Exchanging Damaged Money

Not long ago I wrote about trading in your damaged (or laundered) stamps. As a followup to that post, I thought I’d talk about trading in damaged currency… As it turns out, “any badly soiled, dirty, defaced, disintegrated, limp, torn, or worn out currency note that is CLEARLY MORE than one-half of the original note … should be exchanged through your local bank and processed by the Federal Reserve Bank.”

If, on the other hand, you’ve got less than half of the bill, or it’s in such a condition that the value is unclear, then it’s considered to be “mutiliated, ” and a special examination is required to determine its value. Moreover, mutiliated currency can only be exchanged at face value if the Treasury is convinced that the missing portions have been totally destroyed.

Mutilated currency should be sent to the Bureau of Engraving and Printing (BEP) along with a letter detailing the estimated value of the currency and describing how it got damaged. The address of the BEP is:

Department of the Treasury
Bureau of Engraving and Printing
Office of Currency Standards
P.O. Box 37048
Washington, D.C. 20013

In contrast, fused, melted or otherwise mutilated coins should be sent to:

U.S. Mint
Post Office Box 400
Philadelphia, PA 19105

For more information, drop by the BEP website.

5 Responses to “Exchanging Damaged Money”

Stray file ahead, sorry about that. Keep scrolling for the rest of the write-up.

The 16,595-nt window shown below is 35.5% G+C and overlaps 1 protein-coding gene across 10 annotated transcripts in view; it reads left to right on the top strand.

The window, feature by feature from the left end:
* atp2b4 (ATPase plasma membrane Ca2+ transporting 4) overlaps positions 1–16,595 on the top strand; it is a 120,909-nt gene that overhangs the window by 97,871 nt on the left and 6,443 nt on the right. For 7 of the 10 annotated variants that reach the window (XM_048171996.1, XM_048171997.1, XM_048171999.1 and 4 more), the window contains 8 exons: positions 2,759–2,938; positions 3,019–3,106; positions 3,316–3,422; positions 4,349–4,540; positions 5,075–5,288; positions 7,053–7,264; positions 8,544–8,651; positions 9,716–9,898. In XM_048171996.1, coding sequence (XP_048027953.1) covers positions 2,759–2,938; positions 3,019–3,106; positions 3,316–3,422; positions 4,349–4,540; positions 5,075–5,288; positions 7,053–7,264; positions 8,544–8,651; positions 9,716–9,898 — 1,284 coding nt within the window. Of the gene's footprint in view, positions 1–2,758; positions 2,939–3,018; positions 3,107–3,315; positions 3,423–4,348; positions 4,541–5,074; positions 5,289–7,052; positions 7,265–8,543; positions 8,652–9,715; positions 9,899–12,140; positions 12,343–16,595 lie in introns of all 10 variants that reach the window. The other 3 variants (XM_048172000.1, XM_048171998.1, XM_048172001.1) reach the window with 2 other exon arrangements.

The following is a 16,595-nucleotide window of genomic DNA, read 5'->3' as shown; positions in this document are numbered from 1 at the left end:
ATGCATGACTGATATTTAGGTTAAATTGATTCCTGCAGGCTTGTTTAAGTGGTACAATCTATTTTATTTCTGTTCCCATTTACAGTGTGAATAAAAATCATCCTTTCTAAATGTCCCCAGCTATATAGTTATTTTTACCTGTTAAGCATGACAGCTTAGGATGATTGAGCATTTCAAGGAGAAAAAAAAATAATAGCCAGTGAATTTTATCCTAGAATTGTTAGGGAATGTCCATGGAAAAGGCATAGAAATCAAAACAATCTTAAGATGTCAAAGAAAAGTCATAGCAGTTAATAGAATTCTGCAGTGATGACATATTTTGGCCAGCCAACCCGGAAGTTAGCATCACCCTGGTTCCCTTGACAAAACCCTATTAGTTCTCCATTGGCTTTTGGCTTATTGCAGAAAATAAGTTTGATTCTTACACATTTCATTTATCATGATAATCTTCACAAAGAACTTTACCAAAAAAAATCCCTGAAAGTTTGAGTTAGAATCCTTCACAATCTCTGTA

1. Anonymous

    Back in 1995, we suffered a fire that destroyed our new farm, which we had just built. The fire started in our office, where we had $1100 in hundred dollar bills in an envelope in our desk drawer. Almost everything was destroyed, but we were able to find remnants of the money. It’s been in a ziplock baggie ever since. I honestly don’t know if you do anything with badly burned cash, but I recently saw something about your agency on the Today program, and thought it certainly wouldn’t hurt to try. If I try to send it, I’m afraid that it will crumble even more. Is there anywhere in Arkansas that could help me? Thanks so much for your time and effort concerning this matter.

    Becky Robbins

  2. Anonymous

    I used to work at a Federal Reserve Bank office. People would bring in torn bills. Sometimes they were thieves/homeless folk who managed to tear bills out of change machines. Later in the day an irate change machine owner would come in with the other part of the bills.

    BTW – The FRB takes damaged bills and destroys them by the tens of millions. I have a bag of the shredded remains from my old job…

  3. You know, I recall hearing a 40/60 rule in the past, too… However, the info in this post comes straight for the U.S. Treasury’s Bureau of Engraving and Printing web site, so it’s gotta be right.

  4. Anonymous

    I had heard that if you had more than 60% of the original bill you could get a new bill of the same denomination. If you had more than 40% but less than 60% you could get half of the bill’s face value. Maybe your post supersedes this.

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